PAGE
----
In July 1979, during the Summer holidays, in a house somewhere in Brittany, a whole family (parents, uncles, aunts, cousins and other relatives) are gathered to celebrate Granny Amandine's ... See full summary »
2 Jours - 2 Days follows two days in the relationship of a New York based couple - a French photographer Marion and American interior designer Jack - as they attempt to re-infuse their relationship with romance by taking a vacation in Europe. Their trip to Venice didn't really work out, - they both came down with gastroenteritis. They have higher hopes for Paris. But the combination of Marion's overbearing non-English-speaking parents, flirtatious ex-boyfriends, and Jack's obsession with photographing every famous Parisian tombstone and conviction that French condoms are too small, only adds fuel to the fire. Will they be able to salvage their relationship? Will they ever have sex again? Or will they merely manage to perfect the art of arguing? Written by
When asked why she edited the film herself Julie Delpy said that, because of budget constraints, it was a choice between either hiring an editor or an editing bay. Since an editing bay was the more essential item, she took on the role of editor out of necessity. See more »
When Marion tells Jack she doesn't use that thermometer in the mouth, Jack spits it out and it falls near the side wall, but Marion picks it up from the bed. See more »
You know why people are attracted to one other? Cos people with very different immune systems are attracted to one other so the offspring, the baby, will have a stronger immune system with the combination of the two immune systems.
[Jack pretends to snore]
Don't snore! It's important!
Oh!, No! Yeh! No! I was saying the same thing!
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I must say that this not a boring film at all, although I found the endless little quarrels a bit tiresome. It is hard, though, for a non-French person to judge just how much of all this is meant to portray the character of "the French" (if anything like that exists) and how much is mere parody exploiting and playing with the cliché that French people always think about love and sex. For example, is Marion's father supposed to be a prototype or simply a caricature? Knowing this would be of great help in evaluating this movie.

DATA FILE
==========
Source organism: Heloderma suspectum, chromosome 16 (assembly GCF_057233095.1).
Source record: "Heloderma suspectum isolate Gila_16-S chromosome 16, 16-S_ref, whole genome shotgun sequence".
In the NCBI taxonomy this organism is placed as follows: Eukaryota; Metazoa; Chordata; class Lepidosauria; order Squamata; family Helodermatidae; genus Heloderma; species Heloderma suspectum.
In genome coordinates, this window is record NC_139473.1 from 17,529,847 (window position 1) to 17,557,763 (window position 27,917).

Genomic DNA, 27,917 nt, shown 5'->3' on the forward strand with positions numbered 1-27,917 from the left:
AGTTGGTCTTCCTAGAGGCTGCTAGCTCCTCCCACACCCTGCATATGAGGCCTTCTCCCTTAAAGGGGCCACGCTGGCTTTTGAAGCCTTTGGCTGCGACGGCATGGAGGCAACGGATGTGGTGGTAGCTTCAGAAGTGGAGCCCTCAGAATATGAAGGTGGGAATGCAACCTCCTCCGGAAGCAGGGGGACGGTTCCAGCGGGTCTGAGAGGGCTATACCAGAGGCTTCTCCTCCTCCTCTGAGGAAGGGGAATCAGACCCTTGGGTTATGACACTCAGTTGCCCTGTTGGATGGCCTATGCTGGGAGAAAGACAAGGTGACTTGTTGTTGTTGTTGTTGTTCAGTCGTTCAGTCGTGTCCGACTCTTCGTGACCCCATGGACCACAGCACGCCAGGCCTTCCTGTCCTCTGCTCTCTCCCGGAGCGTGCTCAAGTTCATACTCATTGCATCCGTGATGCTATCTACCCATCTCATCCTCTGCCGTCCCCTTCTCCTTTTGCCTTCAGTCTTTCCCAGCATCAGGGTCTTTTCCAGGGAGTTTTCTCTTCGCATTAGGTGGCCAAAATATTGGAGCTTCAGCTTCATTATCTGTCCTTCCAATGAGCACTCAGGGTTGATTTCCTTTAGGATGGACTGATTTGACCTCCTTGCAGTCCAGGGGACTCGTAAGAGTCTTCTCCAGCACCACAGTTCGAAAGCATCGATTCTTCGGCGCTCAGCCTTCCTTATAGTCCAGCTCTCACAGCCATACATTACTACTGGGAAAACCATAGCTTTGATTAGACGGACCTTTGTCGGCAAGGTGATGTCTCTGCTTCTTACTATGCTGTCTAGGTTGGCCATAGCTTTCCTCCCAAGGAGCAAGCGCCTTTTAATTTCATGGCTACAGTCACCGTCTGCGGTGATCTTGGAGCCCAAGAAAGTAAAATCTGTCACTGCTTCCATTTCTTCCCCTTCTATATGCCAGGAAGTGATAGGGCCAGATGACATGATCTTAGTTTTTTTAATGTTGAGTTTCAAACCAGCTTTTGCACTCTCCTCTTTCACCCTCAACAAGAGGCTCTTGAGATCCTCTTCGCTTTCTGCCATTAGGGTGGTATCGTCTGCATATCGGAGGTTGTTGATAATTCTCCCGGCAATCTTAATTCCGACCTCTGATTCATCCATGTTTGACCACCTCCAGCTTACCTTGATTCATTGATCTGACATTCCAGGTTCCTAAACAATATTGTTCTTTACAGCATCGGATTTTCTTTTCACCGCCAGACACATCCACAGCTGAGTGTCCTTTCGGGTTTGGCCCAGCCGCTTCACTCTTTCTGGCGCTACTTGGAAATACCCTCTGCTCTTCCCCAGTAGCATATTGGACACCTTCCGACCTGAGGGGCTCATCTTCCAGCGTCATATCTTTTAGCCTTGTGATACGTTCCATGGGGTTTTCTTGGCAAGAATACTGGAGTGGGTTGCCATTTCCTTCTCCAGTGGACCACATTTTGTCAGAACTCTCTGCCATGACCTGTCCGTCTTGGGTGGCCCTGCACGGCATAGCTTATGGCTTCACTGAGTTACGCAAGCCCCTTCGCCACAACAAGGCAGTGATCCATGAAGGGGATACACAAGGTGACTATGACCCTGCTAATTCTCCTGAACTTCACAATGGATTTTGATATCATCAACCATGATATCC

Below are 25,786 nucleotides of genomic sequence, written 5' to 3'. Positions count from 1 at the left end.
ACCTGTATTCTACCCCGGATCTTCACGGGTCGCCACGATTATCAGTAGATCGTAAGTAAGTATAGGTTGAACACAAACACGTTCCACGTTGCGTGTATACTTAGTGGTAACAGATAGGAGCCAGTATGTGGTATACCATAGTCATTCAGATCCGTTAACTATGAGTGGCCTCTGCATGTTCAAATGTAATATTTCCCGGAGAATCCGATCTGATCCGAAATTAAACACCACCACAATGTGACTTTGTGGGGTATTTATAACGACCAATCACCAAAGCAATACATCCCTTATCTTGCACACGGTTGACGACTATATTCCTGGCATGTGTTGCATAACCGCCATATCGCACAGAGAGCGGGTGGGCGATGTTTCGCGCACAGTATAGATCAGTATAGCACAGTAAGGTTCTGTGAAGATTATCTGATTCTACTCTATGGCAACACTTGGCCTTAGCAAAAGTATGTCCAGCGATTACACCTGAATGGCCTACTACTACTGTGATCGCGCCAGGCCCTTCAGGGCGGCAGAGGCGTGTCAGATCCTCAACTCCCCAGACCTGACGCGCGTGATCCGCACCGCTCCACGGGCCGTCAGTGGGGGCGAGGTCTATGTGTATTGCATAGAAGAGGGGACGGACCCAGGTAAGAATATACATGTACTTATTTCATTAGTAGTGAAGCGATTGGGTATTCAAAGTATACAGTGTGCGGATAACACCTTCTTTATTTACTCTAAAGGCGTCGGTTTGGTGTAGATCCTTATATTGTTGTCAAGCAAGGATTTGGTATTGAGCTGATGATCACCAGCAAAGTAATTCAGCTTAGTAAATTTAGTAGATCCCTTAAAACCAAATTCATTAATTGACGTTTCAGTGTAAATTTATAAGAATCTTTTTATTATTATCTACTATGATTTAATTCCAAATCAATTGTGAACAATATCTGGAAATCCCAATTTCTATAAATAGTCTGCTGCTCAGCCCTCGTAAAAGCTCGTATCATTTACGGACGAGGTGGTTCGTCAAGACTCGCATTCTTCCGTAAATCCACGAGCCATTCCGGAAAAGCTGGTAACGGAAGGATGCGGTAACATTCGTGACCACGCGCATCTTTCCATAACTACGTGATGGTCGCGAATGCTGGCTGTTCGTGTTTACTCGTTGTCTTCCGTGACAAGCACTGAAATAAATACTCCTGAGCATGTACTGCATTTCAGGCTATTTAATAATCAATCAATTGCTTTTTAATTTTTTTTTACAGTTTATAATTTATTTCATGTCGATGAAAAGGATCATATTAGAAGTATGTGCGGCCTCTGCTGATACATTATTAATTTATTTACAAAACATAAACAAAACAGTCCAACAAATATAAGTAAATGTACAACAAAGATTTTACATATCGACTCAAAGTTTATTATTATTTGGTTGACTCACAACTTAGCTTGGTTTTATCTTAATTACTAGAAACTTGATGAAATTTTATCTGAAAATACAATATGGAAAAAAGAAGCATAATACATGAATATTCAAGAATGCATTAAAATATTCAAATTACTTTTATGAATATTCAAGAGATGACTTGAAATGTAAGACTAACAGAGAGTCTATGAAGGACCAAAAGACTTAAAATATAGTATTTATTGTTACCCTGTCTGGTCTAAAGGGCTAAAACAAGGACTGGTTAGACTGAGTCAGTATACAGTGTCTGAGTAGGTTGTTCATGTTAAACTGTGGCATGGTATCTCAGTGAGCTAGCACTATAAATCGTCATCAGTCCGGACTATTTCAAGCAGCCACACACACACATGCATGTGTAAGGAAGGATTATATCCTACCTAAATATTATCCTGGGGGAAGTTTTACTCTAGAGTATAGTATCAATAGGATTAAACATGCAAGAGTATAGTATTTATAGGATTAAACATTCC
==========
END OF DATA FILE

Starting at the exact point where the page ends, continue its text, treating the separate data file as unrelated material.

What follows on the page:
On the other hand, the film is very balanced in its attempt to weigh Marion's delight in experiment against Jack's conservative rationalism with regard to relationships. In other respects, of course, Jack is not rational at all, for example concerning his hypochondria. Whether one wants to call him touchy and easily offended will probably also depend on whether you think that, in the first place, he is being treated badly by all those slightly crazy Parisians or whether you would rather want to say that he is a bit stiff and inhibited.
In any case, this is a nice little film about the difficult task to lead a cross-national relationship and about the fact that thinking you know your partner is not the same as knowing her or his culture.
But don't expect to see a romance like in "Before Sunrise"!!
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